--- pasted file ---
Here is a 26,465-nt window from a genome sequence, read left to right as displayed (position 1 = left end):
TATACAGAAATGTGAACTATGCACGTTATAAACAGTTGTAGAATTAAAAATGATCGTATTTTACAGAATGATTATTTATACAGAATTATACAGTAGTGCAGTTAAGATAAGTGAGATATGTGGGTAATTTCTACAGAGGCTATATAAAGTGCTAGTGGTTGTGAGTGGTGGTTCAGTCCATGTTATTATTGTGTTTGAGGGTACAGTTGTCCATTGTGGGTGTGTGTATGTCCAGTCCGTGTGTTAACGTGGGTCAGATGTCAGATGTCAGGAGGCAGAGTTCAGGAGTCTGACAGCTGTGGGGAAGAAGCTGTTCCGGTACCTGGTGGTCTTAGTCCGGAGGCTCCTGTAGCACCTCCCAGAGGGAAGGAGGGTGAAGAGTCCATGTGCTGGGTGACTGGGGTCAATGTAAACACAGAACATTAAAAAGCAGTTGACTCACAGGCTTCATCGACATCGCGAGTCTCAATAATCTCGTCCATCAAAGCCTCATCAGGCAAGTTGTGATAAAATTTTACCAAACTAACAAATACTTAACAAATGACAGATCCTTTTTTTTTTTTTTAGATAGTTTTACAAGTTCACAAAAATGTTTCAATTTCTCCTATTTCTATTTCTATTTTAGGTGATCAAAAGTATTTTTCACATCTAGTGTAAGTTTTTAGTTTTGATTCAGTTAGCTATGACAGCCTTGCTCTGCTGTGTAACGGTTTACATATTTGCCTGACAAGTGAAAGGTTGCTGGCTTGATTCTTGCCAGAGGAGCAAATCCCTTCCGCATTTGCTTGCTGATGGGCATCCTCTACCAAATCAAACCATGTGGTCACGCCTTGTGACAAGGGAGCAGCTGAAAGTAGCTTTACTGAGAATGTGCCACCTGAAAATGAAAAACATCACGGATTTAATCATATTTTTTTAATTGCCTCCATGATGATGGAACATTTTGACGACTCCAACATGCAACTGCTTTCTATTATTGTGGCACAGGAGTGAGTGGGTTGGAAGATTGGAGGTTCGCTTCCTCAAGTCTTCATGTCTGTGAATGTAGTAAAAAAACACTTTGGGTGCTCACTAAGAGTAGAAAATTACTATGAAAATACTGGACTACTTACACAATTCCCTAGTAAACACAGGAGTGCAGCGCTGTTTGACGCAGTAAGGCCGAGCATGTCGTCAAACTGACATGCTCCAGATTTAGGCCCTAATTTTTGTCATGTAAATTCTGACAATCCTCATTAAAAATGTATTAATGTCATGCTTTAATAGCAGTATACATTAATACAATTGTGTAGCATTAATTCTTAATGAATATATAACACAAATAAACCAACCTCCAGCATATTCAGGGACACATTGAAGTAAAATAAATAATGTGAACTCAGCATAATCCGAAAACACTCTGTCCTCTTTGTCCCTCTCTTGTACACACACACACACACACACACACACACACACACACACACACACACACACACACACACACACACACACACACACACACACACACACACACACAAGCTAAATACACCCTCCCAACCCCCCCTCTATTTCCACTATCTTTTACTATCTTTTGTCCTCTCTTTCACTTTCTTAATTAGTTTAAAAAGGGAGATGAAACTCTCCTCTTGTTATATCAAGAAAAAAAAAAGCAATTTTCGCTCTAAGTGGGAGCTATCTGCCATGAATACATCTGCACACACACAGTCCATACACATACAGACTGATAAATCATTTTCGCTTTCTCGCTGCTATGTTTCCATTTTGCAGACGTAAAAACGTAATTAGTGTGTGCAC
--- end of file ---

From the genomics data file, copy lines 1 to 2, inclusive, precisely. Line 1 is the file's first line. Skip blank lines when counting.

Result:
Here is a 26,465-nt window from a genome sequence, read left to right as displayed (position 1 = left end):
TATACAGAAATGTGAACTATGCACGTTATAAACAGTTGTAGAATTAAAAATGATCGTATTTTACAGAATGATTATTTATACAGAATTATACAGTAGTGCAGTTAAGATAAGTGAGATATGTGGGTAATTTCTACAGAGGCTATATAAAGTGCTAGTGGTTGTGAGTGGTGGTTCAGTCCATGTTATTATTGTGTTTGAGGGTACAGTTGTCCATTGTGGGTGTGTGTATGTCCAGTCCGTGTGTTAACGTGGGTCAGATGTCAGATGTCAGGAGGCAGAGTTCAGGAGTCTGACAGCTGTGGGGAAGAAGCTGTTCCGGTACCTGGTGGTCTTAGTCCGGAGGCTCCTGTAGCACCTCCCAGAGGGAAGGAGGGTGAAGAGTCCATGTGCTGGGTGACTGGGGTCAATGTAAACACAGAACATTAAAAAGCAGTTGACTCACAGGCTTCATCGACATCGCGAGTCTCAATAATCTCGTCCATCAAAGCCTCATCAGGCAAGTTGTGATAAAATTTTACCAAACTAACAAATACTTAACAAATGACAGATCCTTTTTTTTTTTTTTAGATAGTTTTACAAGTTCACAAAAATGTTTCAATTTCTCCTATTTCTATTTCTATTTTAGGTGATCAAAAGTATTTTTCACATCTAGTGTAAGTTTTTAGTTTTGATTCAGTTAGCTATGACAGCCTTGCTCTGCTGTGTAACGGTTTACATATTTGCCTGACAAGTGAAAGGTTGCTGGCTTGATTCTTGCCAGAGGAGCAAATCCCTTCCGCATTTGCTTGCTGATGGGCATCCTCTACCAAATCAAACCATGTGGTCACGCCTTGTGACAAGGGAGCAGCTGAAAGTAGCTTTACTGAGAATGTGCCACCTGAAAATGAAAAACATCACGGATTTAATCATATTTTTTTAATTGCCTCCATGATGATGGAACATTTTGACGACTCCAACATGCAACTGCTTTCTATTATTGTGGCACAGGAGTGAGTGGGTTGGAAGATTGGAGGTTCGCTTCCTCAAGTCTTCATGTCTGTGAATGTAGTAAAAAAACACTTTGGGTGCTCACTAAGAGTAGAAAATTACTATGAAAATACTGGACTACTTACACAATTCCCTAGTAAACACAGGAGTGCAGCGCTGTTTGACGCAGTAAGGCCGAGCATGTCGTCAAACTGACATGCTCCAGATTTAGGCCCTAATTTTTGTCATGTAAATTCTGACAATCCTCATTAAAAATGTATTAATGTCATGCTTTAATAGCAGTATACATTAATACAATTGTGTAGCATTAATTCTTAATGAATATATAACACAAATAAACCAACCTCCAGCATATTCAGGGACACATTGAAGTAAAATAAATAATGTGAACTCAGCATAATCCGAAAACACTCTGTCCTCTTTGTCCCTCTCTTGTACACACACACACACACACACACACACACACACACACACACACACACACACACACACACACACACACACACACACACACACACACACACACACAAGCTAAATACACCCTCCCAACCCCCCCTCTATTTCCACTATCTTTTACTATCTTTTGTCCTCTCTTTCACTTTCTTAATTAGTTTAAAAAGGGAGATGAAACTCTCCTCTTGTTATATCAAGAAAAAAAAAAGCAATTTTCGCTCTAAGTGGGAGCTATCTGCCATGAATACATCTGCACACACACAGTCCATACACATACAGACTGATAAATCATTTTCGCTTTCTCGCTGCTATGTTTCCATTTTGCAGACGTAAAAACGTAATTAGTGTGTGCAC